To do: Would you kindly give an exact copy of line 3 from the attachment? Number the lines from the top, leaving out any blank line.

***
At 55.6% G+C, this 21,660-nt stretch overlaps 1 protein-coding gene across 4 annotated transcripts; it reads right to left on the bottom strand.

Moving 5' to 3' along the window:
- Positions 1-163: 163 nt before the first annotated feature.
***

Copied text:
- Positions 1-163: 163 nt before the first annotated feature.